Steve, I know you know your stuff, and just like you, I was around pro pool back then. Even though I know what I saw, there will never be proof of the dump and everyone's allowed their opinion.

Hope you're well, Steve.
Doing good Stu.

Hope to see you somewhere sometime soon.
 

chandler1968

AzB Silver Member
Silver Member
I played regularly in the Golden 8ball in Phoenix in the late 80's and early 90's. Lebron played in the regular Monday night 9ball a couple times. He was handicapped a 14 and Roger Griifis was a 13. Deliberto was the house pro but never played in the tournaments.
 

Positively Ralf

AzB Silver Member
Silver Member
@azhousepro
Maybe there’s Accu-Stats footage of the ‘88 US Open 9B Championship to upload? Or anything Accu-Stats related with ‘Spanish Mike’ Lebrón?

In the meantime there’s this:


Davenport had a hell of a mullet. Also, I sometimes forget how good of a commentator Bill Staton was.
 

Stevexjfe

Active member
Unlike Sigel, SVB did not spend almost half of his career during the straight pool era. Sigel is the only player in history that is top five of all time in both straight pool and nine ball. Not a fair comparison. Sigel had far fewer tournaments in which to play at 9ball than Shane and was far more efficient in the late stages of events than Shane, winning 63 of his first 68 finals entered.
Yep "winning 63 of his first 68 finals entered" I added this to Sigel's wiki, when I found it in an article of the National Billiard News, it does sound good but once again like I said before, 50-60% of those tournament were $500 tournament with lots of the top players not in them, I also wrote up his titles if you'd like to take a look:- https://en.wikipedia.org/wiki/Mike_Sigel#Titles_and_achievements
Here's Shane's titles in comparison https://en.wikipedia.org/wiki/Shane_Van_Boening#Career_titles_and_achievements
I think If Shane continues, in 5 years for me their will be no doubt In my mind that he will have surpassed Sigel indefinitely. We'll agree to disagree, but In my mind if the players aren't getting better, the sport is growing, I think Sigel set the bar no doubt for high level 9-Ball, but it's been surpassed or will be soon. Thanks again Stu!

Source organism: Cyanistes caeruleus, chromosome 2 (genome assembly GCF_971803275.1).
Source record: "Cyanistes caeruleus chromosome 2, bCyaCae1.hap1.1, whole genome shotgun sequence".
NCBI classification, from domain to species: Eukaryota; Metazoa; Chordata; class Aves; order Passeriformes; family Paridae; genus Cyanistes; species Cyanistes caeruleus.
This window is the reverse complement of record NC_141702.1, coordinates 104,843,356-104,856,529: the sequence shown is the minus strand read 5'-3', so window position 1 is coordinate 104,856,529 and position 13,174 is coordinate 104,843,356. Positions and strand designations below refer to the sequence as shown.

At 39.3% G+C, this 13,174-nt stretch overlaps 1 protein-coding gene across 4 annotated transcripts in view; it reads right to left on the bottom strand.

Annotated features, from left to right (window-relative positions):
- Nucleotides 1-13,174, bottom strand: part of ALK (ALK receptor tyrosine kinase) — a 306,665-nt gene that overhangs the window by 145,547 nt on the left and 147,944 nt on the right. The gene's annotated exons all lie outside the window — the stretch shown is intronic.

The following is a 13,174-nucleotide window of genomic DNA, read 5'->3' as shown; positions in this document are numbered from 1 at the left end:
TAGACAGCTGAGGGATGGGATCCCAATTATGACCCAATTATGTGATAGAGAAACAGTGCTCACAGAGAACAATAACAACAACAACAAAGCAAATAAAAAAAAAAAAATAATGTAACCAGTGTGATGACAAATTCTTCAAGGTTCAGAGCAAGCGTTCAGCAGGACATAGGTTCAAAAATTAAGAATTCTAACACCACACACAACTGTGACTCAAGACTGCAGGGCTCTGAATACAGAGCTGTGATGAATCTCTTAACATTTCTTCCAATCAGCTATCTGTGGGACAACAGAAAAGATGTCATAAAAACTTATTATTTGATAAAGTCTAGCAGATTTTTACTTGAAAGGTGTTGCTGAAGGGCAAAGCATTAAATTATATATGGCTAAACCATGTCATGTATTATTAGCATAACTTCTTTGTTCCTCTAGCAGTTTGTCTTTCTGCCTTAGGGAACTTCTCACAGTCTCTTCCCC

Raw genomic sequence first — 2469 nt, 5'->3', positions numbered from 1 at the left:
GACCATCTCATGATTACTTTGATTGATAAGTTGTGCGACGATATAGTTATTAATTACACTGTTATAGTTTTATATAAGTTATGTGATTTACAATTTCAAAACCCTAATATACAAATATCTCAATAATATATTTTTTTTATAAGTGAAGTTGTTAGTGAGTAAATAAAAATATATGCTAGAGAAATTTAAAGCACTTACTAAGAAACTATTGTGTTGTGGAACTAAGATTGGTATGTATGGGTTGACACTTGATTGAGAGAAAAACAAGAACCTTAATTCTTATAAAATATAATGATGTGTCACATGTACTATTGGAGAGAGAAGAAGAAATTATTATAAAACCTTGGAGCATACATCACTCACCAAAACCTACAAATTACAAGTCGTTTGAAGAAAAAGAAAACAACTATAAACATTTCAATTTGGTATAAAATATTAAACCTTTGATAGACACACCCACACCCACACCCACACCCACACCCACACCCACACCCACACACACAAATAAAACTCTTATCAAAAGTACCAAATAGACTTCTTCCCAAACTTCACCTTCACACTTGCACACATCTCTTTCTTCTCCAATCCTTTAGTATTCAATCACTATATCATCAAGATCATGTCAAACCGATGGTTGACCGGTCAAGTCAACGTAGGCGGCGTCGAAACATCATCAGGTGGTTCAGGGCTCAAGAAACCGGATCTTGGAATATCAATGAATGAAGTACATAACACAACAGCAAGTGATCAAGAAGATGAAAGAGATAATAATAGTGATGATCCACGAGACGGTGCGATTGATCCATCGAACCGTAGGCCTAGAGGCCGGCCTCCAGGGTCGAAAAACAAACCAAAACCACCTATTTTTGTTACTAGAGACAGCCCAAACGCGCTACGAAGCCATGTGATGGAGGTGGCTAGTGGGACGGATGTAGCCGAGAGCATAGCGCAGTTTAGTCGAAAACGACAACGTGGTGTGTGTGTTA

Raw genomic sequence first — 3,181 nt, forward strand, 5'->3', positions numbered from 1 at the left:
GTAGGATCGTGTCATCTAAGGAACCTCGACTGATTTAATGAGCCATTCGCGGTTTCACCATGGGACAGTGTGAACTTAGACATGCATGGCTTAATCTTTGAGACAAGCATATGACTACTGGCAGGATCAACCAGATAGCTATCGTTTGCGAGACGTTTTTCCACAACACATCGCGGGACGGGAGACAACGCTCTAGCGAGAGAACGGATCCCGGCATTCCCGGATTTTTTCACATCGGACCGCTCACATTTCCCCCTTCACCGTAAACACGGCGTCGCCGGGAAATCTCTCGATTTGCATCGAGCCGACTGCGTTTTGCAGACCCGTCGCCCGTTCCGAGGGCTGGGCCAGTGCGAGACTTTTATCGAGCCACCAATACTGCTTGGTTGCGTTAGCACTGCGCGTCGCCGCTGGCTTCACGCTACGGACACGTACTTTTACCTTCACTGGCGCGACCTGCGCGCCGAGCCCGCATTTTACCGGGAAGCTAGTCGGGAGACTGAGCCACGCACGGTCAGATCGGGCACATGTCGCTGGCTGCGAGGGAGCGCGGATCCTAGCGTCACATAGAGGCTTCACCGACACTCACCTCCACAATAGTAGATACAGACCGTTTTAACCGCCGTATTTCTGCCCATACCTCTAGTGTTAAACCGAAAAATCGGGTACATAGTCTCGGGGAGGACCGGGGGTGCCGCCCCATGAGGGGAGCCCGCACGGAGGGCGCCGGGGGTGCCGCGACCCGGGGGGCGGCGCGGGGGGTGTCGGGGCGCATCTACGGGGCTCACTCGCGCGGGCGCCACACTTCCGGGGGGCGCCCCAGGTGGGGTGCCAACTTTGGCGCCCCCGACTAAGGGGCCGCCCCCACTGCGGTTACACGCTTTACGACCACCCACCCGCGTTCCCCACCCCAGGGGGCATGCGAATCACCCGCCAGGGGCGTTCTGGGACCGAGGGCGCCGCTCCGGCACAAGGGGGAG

sjm

Older and Wiser
Silver Member
Yep "winning 63 of his first 68 finals entered" I added this to Sigel's wiki, when I found it in an article of the National Billiard News, it does sound good but once again like I said before, 50-60% of those tournament were $500 tournament with lots of the top players not in them, I also wrote up his titles if you'd like to take a look:- https://en.wikipedia.org/wiki/Mike_Sigel#Titles_and_achievements
Here's Shane's titles in comparison https://en.wikipedia.org/wiki/Shane_Van_Boening#Career_titles_and_achievements
I think If Shane continues, in 5 years for me their will be no doubt In my mind that he will have surpassed Sigel indefinitely. We'll agree to disagree, but In my mind if the players aren't getting better, the sport is growing, I think Sigel set the bar no doubt for high level 9-Ball, but it's been surpassed or will be soon. Thanks again Stu!
Yup, agree to disagree. I've been around since the beginning of Sigel's career in the mid-1970's, so I've seen Sigel's entire career and Shane's entire career. See post 164, in which Island Drive (who has been around even longer than I) recalls the buzz surrounding Sigel back in the day. He pretty much never came up for air in his career. In addition, when Shane won the 2022 World championship, it was his first major in six years. I assure you that Sigel never had such a stretch. In fact, many feel that Sigel was still the best player in the world when he retired from competition in 1993.

Then again, Shane may have as good a claim as anyone to being the 10-ball goat.
 

FunChamp

Well-known member
Yup, agree to disagree. I've been around since the beginning of Sigel's career in the mid-1970's, so I've seen Sigel's entire career and Shane's entire career. See post 164, in which Island Drive (who has been around even longer than I) recalls the buzz surrounding Sigel back in the day. He pretty much never came up for air in his career. In addition, when Shane won the 2022 World championship, it was his first major in six years. I assure you that Sigel never had such a stretch. In fact, many feel that Sigel was still the best player in the world when he retired from competition in 1993.

Then again, Shane may have as good a claim as anyone to being the 10-ball goat.